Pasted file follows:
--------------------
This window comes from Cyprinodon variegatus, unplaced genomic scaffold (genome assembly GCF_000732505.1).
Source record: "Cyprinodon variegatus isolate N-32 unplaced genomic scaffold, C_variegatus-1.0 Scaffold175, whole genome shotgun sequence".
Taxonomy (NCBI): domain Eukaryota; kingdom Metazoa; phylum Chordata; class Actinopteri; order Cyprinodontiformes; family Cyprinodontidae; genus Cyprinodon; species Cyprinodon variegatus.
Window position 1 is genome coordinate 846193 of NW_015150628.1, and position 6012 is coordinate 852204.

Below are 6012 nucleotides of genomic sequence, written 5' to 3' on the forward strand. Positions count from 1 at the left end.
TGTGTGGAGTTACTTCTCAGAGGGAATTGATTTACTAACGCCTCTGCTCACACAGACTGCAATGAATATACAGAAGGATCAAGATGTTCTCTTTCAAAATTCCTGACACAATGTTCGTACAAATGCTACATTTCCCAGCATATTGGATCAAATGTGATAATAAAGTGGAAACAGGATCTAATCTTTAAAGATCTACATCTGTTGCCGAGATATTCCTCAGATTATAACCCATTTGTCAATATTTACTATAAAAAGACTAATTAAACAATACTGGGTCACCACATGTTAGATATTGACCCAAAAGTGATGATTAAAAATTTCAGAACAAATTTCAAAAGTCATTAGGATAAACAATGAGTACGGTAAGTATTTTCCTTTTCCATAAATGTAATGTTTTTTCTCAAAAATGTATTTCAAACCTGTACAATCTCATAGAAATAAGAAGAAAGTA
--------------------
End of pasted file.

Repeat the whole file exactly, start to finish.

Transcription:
This window comes from Cyprinodon variegatus, unplaced genomic scaffold (genome assembly GCF_000732505.1).
Source record: "Cyprinodon variegatus isolate N-32 unplaced genomic scaffold, C_variegatus-1.0 Scaffold175, whole genome shotgun sequence".
Taxonomy (NCBI): domain Eukaryota; kingdom Metazoa; phylum Chordata; class Actinopteri; order Cyprinodontiformes; family Cyprinodontidae; genus Cyprinodon; species Cyprinodon variegatus.
Window position 1 is genome coordinate 846193 of NW_015150628.1, and position 6012 is coordinate 852204.

Below are 6012 nucleotides of genomic sequence, written 5' to 3' on the forward strand. Positions count from 1 at the left end.
TGTGTGGAGTTACTTCTCAGAGGGAATTGATTTACTAACGCCTCTGCTCACACAGACTGCAATGAATATACAGAAGGATCAAGATGTTCTCTTTCAAAATTCCTGACACAATGTTCGTACAAATGCTACATTTCCCAGCATATTGGATCAAATGTGATAATAAAGTGGAAACAGGATCTAATCTTTAAAGATCTACATCTGTTGCCGAGATATTCCTCAGATTATAACCCATTTGTCAATATTTACTATAAAAAGACTAATTAAACAATACTGGGTCACCACATGTTAGATATTGACCCAAAAGTGATGATTAAAAATTTCAGAACAAATTTCAAAAGTCATTAGGATAAACAATGAGTACGGTAAGTATTTTCCTTTTCCATAAATGTAATGTTTTTTCTCAAAAATGTATTTCAAACCTGTACAATCTCATAGAAATAAGAAGAAAGTA